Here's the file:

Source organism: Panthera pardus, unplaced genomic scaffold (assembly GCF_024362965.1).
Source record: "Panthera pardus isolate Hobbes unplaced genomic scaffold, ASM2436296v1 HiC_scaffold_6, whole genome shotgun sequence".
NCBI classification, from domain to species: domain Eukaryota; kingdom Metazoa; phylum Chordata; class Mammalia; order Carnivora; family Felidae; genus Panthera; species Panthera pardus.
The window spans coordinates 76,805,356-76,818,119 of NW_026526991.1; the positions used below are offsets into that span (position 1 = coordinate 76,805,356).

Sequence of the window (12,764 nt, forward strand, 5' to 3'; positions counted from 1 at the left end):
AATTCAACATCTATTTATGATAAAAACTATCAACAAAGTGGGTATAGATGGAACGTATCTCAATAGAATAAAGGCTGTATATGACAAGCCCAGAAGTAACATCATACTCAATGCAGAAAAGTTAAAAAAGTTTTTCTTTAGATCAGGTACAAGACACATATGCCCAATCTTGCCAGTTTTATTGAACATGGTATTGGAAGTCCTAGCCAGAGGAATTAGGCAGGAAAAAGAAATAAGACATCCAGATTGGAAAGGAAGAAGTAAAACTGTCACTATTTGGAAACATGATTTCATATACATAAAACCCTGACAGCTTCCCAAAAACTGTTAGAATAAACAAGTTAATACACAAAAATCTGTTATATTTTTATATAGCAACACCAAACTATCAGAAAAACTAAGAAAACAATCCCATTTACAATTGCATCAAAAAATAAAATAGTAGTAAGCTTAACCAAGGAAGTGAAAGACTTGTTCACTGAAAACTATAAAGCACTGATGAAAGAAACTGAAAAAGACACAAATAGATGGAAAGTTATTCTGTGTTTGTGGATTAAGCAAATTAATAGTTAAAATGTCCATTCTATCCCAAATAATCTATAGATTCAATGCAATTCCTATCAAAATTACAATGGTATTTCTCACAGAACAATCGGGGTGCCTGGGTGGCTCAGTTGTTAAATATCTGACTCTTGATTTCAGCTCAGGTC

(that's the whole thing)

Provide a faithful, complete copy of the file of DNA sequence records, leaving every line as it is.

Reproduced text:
Source organism: Panthera pardus, unplaced genomic scaffold (assembly GCF_024362965.1).
Source record: "Panthera pardus isolate Hobbes unplaced genomic scaffold, ASM2436296v1 HiC_scaffold_6, whole genome shotgun sequence".
NCBI classification, from domain to species: domain Eukaryota; kingdom Metazoa; phylum Chordata; class Mammalia; order Carnivora; family Felidae; genus Panthera; species Panthera pardus.
The window spans coordinates 76,805,356-76,818,119 of NW_026526991.1; the positions used below are offsets into that span (position 1 = coordinate 76,805,356).

Sequence of the window (12,764 nt, forward strand, 5' to 3'; positions counted from 1 at the left end):
AATTCAACATCTATTTATGATAAAAACTATCAACAAAGTGGGTATAGATGGAACGTATCTCAATAGAATAAAGGCTGTATATGACAAGCCCAGAAGTAACATCATACTCAATGCAGAAAAGTTAAAAAAGTTTTTCTTTAGATCAGGTACAAGACACATATGCCCAATCTTGCCAGTTTTATTGAACATGGTATTGGAAGTCCTAGCCAGAGGAATTAGGCAGGAAAAAGAAATAAGACATCCAGATTGGAAAGGAAGAAGTAAAACTGTCACTATTTGGAAACATGATTTCATATACATAAAACCCTGACAGCTTCCCAAAAACTGTTAGAATAAACAAGTTAATACACAAAAATCTGTTATATTTTTATATAGCAACACCAAACTATCAGAAAAACTAAGAAAACAATCCCATTTACAATTGCATCAAAAAATAAAATAGTAGTAAGCTTAACCAAGGAAGTGAAAGACTTGTTCACTGAAAACTATAAAGCACTGATGAAAGAAACTGAAAAAGACACAAATAGATGGAAAGTTATTCTGTGTTTGTGGATTAAGCAAATTAATAGTTAAAATGTCCATTCTATCCCAAATAATCTATAGATTCAATGCAATTCCTATCAAAATTACAATGGTATTTCTCACAGAACAATCGGGGTGCCTGGGTGGCTCAGTTGTTAAATATCTGACTCTTGATTTCAGCTCAGGTC